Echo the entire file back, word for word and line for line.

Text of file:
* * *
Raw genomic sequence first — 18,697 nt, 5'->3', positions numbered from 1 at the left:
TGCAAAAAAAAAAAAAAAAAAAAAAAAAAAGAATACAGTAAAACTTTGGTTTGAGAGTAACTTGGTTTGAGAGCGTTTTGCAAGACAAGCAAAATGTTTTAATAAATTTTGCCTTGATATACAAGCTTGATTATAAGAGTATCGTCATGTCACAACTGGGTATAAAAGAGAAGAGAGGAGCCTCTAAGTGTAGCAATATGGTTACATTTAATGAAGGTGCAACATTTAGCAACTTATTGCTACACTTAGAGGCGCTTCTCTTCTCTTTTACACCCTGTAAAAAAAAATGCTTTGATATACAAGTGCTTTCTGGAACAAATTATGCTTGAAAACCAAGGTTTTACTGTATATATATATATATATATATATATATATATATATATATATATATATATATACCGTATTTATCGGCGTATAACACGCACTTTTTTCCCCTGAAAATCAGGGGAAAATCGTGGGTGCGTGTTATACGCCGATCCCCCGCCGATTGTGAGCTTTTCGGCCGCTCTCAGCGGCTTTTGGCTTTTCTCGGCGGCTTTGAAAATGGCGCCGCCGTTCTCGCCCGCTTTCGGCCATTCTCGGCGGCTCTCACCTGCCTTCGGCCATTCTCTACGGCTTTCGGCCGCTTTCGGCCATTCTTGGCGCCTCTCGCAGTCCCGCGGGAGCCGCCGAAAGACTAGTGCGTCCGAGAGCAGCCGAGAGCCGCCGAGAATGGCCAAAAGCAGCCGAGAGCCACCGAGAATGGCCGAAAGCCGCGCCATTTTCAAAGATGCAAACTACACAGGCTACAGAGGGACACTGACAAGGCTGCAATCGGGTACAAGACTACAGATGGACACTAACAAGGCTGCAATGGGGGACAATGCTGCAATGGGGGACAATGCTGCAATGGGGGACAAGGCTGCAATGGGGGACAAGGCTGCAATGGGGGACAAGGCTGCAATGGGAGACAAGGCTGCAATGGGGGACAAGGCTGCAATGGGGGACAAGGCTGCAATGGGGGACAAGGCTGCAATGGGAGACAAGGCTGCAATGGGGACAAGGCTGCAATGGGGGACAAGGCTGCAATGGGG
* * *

Raw genomic sequence first — 18,697 nt, 5'->3', positions numbered from 1 at the left:
TGCAAAAAAAAAAAAAAAAAAAAAAAAAAAGAATACAGTAAAACTTTGGTTTGAGAGTAACTTGGTTTGAGAGCGTTTTGCAAGACAAGCAAAATGTTTTAATAAATTTTGCCTTGATATACAAGCTTGATTATAAGAGTATCGTCATGTCACAACTGGGTATAAAAGAGAAGAGAGGAGCCTCTAAGTGTAGCAATATGGTTACATTTAATGAAGGTGCAACATTTAGCAACTTATTGCTACACTTAGAGGCGCTTCTCTTCTCTTTTACACCCTGTAAAAAAAAATGCTTTGATATACAAGTGCTTTCTGGAACAAATTATGCTTGAAAACCAAGGTTTTACTGTATATATATATATATATATATATATATATATATATATATATATATATATATACCGTATTTATCGGCGTATAACACGCACTTTTTTCCCCTGAAAATCAGGGGAAAATCGTGGGTGCGTGTTATACGCCGATCCCCCGCCGATTGTGAGCTTTTCGGCCGCTCTCAGCGGCTTTTGGCTTTTCTCGGCGGCTTTGAAAATGGCGCCGCCGTTCTCGCCCGCTTTCGGCCATTCTCGGCGGCTCTCACCTGCCTTCGGCCATTCTCTACGGCTTTCGGCCGCTTTCGGCCATTCTTGGCGCCTCTCGCAGTCCCGCGGGAGCCGCCGAAAGACTAGTGCGTCCGAGAGCAGCCGAGAGCCGCCGAGAATGGCCAAAAGCAGCCGAGAGCCACCGAGAATGGCCGAAAGCCGCGCCATTTTCAAAGATGCAAACTACACAGGCTACAGAGGGACACTGACAAGGCTGCAATCGGGTACAAGACTACAGATGGACACTAACAAGGCTGCAATGGGGGACAATGCTGCAATGGGGGACAATGCTGCAATGGGGGACAAGGCTGCAATGGGGGACAAGGCTGCAATGGGGGACAAGGCTGCAATGGGAGACAAGGCTGCAATGGGGGACAAGGCTGCAATGGGGGACAAGGCTGCAATGGGGGACAAGGCTGCAATGGGAGACAAGGCTGCAATGGGGACAAGGCTGCAATGGGGGACAAGGCTGCAATGGGG